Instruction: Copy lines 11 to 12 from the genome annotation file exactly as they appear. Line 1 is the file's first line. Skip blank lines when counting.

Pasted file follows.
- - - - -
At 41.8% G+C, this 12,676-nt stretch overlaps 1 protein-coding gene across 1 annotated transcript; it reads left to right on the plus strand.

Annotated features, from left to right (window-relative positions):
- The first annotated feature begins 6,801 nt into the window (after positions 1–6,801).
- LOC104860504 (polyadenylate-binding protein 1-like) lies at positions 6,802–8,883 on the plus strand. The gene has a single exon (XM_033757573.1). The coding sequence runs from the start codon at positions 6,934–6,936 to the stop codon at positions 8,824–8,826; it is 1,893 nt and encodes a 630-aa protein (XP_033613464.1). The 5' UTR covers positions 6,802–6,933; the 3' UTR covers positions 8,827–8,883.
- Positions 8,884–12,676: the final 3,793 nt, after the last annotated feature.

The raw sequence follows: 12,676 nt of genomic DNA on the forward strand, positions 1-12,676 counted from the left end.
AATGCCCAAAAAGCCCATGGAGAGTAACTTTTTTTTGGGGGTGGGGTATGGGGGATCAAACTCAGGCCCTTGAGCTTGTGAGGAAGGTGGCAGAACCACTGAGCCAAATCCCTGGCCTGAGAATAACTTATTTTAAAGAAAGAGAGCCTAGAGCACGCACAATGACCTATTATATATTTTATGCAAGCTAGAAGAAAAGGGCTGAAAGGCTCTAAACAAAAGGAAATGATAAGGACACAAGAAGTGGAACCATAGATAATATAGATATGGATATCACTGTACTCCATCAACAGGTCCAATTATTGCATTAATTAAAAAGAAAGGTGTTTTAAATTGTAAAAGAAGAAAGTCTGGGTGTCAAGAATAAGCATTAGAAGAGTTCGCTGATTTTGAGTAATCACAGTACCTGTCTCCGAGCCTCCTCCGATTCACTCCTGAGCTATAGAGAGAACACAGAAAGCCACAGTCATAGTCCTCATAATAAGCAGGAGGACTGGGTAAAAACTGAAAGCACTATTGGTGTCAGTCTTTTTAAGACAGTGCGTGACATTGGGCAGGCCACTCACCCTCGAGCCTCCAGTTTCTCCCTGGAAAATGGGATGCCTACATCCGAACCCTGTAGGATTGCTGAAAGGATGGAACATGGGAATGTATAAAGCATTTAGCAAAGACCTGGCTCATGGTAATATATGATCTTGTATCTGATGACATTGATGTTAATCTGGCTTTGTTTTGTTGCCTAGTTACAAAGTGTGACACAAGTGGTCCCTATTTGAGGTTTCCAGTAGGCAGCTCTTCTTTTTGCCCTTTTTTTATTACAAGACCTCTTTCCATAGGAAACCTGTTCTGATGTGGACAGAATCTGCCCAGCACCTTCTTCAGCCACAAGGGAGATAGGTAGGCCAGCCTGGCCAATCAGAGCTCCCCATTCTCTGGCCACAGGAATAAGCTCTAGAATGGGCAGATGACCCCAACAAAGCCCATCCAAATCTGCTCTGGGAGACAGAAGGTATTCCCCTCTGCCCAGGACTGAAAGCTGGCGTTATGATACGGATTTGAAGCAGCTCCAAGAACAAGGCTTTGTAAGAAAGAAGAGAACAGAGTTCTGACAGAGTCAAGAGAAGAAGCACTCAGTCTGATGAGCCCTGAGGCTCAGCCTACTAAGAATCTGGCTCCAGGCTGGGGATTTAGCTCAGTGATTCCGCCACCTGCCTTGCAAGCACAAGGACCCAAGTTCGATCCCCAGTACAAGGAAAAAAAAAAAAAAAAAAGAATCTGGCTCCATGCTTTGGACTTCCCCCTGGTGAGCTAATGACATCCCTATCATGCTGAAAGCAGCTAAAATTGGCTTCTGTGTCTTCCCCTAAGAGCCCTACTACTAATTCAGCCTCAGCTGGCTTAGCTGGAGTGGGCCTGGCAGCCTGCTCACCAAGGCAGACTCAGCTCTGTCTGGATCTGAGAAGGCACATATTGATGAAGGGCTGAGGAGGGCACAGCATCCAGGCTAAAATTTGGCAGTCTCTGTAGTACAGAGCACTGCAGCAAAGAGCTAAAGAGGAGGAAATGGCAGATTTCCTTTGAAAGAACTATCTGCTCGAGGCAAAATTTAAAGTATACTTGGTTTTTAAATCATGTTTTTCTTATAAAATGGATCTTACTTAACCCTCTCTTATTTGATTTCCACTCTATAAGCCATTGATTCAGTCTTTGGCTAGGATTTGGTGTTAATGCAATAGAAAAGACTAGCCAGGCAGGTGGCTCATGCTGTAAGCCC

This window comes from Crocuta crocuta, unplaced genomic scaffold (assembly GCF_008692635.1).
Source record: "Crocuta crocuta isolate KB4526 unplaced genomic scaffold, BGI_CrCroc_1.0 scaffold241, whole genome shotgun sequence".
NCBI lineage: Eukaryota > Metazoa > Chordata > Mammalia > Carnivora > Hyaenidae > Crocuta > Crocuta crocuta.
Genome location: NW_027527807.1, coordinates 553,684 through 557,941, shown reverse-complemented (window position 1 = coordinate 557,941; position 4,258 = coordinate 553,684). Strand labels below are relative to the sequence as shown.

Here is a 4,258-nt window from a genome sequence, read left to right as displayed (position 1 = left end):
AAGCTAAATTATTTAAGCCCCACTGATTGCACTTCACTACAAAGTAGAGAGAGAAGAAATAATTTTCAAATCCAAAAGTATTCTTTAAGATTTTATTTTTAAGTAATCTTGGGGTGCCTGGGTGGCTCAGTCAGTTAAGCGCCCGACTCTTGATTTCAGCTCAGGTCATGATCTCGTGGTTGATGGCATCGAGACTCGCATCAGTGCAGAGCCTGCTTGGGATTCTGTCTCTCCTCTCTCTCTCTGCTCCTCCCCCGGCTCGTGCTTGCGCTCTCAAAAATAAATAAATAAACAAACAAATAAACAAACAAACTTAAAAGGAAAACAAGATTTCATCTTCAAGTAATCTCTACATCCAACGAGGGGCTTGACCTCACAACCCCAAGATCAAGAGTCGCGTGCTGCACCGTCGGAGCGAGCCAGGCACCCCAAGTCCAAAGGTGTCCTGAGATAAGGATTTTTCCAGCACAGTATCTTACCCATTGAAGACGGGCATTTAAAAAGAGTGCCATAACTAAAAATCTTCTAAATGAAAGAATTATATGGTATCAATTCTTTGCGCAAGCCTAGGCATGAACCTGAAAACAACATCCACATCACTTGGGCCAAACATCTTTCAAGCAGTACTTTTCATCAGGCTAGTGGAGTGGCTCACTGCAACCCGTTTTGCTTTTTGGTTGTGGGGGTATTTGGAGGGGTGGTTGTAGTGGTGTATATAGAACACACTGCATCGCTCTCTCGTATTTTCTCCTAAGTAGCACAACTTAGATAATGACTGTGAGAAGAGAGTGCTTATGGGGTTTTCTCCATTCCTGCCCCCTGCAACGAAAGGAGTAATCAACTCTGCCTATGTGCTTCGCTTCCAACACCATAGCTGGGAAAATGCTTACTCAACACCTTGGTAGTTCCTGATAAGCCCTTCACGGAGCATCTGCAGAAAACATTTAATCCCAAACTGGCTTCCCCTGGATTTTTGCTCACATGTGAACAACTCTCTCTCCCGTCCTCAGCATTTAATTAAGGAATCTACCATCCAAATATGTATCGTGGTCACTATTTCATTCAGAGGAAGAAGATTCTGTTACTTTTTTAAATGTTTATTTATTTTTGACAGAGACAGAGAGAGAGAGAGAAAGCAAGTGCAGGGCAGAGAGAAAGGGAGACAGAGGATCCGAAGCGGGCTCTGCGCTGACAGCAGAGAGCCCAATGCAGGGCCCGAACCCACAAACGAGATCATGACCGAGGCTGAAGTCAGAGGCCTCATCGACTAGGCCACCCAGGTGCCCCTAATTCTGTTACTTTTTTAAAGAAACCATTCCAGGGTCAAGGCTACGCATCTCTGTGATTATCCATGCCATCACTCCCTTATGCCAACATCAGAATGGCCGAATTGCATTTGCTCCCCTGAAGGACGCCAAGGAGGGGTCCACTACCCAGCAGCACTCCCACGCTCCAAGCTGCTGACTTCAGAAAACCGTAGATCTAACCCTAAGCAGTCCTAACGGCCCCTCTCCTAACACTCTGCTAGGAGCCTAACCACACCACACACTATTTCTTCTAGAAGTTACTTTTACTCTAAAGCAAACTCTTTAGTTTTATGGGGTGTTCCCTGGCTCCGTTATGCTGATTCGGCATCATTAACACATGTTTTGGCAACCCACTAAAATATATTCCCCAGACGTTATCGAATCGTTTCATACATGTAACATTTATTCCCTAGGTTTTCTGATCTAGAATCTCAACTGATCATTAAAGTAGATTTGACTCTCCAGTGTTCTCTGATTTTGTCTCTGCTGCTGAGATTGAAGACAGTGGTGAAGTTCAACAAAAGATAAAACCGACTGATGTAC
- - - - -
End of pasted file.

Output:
Genome location: NW_027527807.1, coordinates 553,684 through 557,941, shown reverse-complemented (window position 1 = coordinate 557,941; position 4,258 = coordinate 553,684). Strand labels below are relative to the sequence as shown.

Here is a 4,258-nt window from a genome sequence, read left to right as displayed (position 1 = left end):